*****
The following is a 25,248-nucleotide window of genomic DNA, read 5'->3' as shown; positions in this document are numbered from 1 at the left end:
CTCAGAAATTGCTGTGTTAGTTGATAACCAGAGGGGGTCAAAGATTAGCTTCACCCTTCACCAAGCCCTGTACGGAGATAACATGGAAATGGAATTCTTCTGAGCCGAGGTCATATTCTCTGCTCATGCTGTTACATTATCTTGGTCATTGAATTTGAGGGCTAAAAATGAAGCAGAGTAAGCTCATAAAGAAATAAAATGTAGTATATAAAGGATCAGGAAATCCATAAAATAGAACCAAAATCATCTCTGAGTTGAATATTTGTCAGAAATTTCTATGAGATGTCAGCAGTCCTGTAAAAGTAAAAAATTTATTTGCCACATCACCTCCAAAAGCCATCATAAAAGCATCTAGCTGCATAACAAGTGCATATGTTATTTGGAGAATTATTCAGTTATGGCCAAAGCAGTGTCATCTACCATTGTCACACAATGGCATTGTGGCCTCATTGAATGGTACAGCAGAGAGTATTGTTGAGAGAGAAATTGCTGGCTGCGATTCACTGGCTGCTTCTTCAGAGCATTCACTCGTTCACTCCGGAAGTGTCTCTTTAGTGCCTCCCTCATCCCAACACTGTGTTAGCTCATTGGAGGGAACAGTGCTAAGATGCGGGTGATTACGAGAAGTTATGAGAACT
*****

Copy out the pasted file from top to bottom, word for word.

The following is a 25,248-nucleotide window of genomic DNA, read 5'->3' as shown; positions in this document are numbered from 1 at the left end:
CTCAGAAATTGCTGTGTTAGTTGATAACCAGAGGGGGTCAAAGATTAGCTTCACCCTTCACCAAGCCCTGTACGGAGATAACATGGAAATGGAATTCTTCTGAGCCGAGGTCATATTCTCTGCTCATGCTGTTACATTATCTTGGTCATTGAATTTGAGGGCTAAAAATGAAGCAGAGTAAGCTCATAAAGAAATAAAATGTAGTATATAAAGGATCAGGAAATCCATAAAATAGAACCAAAATCATCTCTGAGTTGAATATTTGTCAGAAATTTCTATGAGATGTCAGCAGTCCTGTAAAAGTAAAAAATTTATTTGCCACATCACCTCCAAAAGCCATCATAAAAGCATCTAGCTGCATAACAAGTGCATATGTTATTTGGAGAATTATTCAGTTATGGCCAAAGCAGTGTCATCTACCATTGTCACACAATGGCATTGTGGCCTCATTGAATGGTACAGCAGAGAGTATTGTTGAGAGAGAAATTGCTGGCTGCGATTCACTGGCTGCTTCTTCAGAGCATTCACTCGTTCACTCCGGAAGTGTCTCTTTAGTGCCTCCCTCATCCCAACACTGTGTTAGCTCATTGGAGGGAACAGTGCTAAGATGCGGGTGATTACGAGAAGTTATGAGAACT